August 1, 2000
12:43 AM   Subscribe

Will people in the future have souls? Or will our souls pass into the machines?
posted by sudama (10 comments total)
I personally am quite frightened of allowing human cloning research or implementation. My nature is very pro-science (I certainly have no religious objections) but I too would flounder on the decision whether to allow, legally soeaking of course, human embryo cloning or not. Obviously there may be vital human health advances, but the entire Gattaca-esque ramifications are too strong to ignore.

posted by Awol at 1:18 AM on August 1, 2000

If it can be done it will be done. Whether it is right or wrong never seems to matter in the end. The only problem I have with cloning is there are already too many people on this planet. The last thing we need is a way to make more people faster. On the bright side though, perhaps the thinking machines will eventually take over and start killing us.
posted by Nyarlathotep at 7:54 AM on August 1, 2000

Y'know a day may come in the future where it's as convenient to duplicate people as it is to duplicate mp3s! Won't that be fun? But aren't we just talking about another variation on test-tube babies? Or in-vitro fertilization? I mean it's not like we've discovered how to grow embros into full adult humans by the next commercial break. THAT's science fiction.
posted by ZachsMind at 8:26 AM on August 1, 2000 least for the moment..
posted by ZachsMind at 8:27 AM on August 1, 2000

It would really piss me off if someone downloaded an illegal copy of me.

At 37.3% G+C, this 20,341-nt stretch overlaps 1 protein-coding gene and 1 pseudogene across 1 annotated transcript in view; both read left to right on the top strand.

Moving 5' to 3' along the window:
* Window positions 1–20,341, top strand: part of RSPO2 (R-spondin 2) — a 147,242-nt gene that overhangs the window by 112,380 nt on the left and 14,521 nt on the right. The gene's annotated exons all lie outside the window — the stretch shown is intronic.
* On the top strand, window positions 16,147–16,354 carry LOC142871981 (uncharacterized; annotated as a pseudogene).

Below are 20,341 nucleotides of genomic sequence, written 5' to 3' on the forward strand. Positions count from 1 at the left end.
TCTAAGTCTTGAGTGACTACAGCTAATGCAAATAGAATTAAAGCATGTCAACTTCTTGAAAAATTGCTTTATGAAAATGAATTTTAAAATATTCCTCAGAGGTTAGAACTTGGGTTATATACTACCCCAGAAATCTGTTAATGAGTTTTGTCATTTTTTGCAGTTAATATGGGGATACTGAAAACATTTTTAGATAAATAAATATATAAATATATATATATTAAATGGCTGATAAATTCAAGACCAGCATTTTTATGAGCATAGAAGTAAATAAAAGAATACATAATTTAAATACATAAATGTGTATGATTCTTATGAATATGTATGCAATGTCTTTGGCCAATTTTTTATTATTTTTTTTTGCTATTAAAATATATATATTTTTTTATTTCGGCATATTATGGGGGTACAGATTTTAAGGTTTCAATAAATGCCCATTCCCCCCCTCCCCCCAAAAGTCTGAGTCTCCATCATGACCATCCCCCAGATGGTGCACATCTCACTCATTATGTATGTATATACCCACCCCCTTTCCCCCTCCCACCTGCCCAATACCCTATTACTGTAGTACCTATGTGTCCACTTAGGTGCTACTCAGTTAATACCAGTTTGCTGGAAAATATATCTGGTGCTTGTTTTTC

posted by frykitty at 8:33 AM on August 1, 2000

Microsoft Brain 2020: What do you want to think today?
posted by Tubes at 8:40 AM on August 1, 2000

Kurzweil was the keynote speaker at this years Siggraph and he mostly talked about the exponetial growth trends and avoided any "spirituality" issues. I guess he does the same in his book, but I havn't had time to read it yet.

The one thing is that as much as hardware is advancing, software seems to be about a decade or two behind. I would attribute this to our friends at MS that have managed to suffocate the OS market and force programmers to compenstate for their bloatware. Then again, hardware development cycles are a lot easier to speculate.
posted by john at 9:12 AM on August 1, 2000

Nyarla is right - this is yet another genie that's out of the bottle, and we just have to deal, ethics be damned. On one hand, there could be immortality; on the other, there'll be a million Rupert Murdochs & George [insert random letter here] Bushes turning this world into an intellectual (and literal) sewer.

We better get on the whole colonizing-other-planets thing, or the human race is doomed.

You know, I thought I was an optimist.
posted by chicobangs at 10:33 AM on August 1, 2000

I think we should tie this to another thread, and see if we can clone Stanley before Spielberg completely louses up AI!
posted by EssenDreck at 11:51 AM on August 1, 2000

Cloning of people = bad, from an ethical point of view - but what about the cloning of "parts" of people? Look at how much organ donor registries go through each year, trying to get people to add their names. Instead of waiting for an otherwise healthy person to die and make their heart available for one of many thousands needing it, why not clone healthy hearts so that more people can have the chance to live and not at another's expense. Well that's rather a simplistic, idealistic, and unrealistic viewpoint, but what they hey, we're talking science fiction. Why not use the great brains for good rather than just experiments that, while being blockbusters and "first ever"s, don't really matter in the grand scheme of things. So we cloned a sheep, woop-de-doo. Like there aren't enough sheep in the world anyway.
posted by justnobody at 8:33 PM on August 2, 2000

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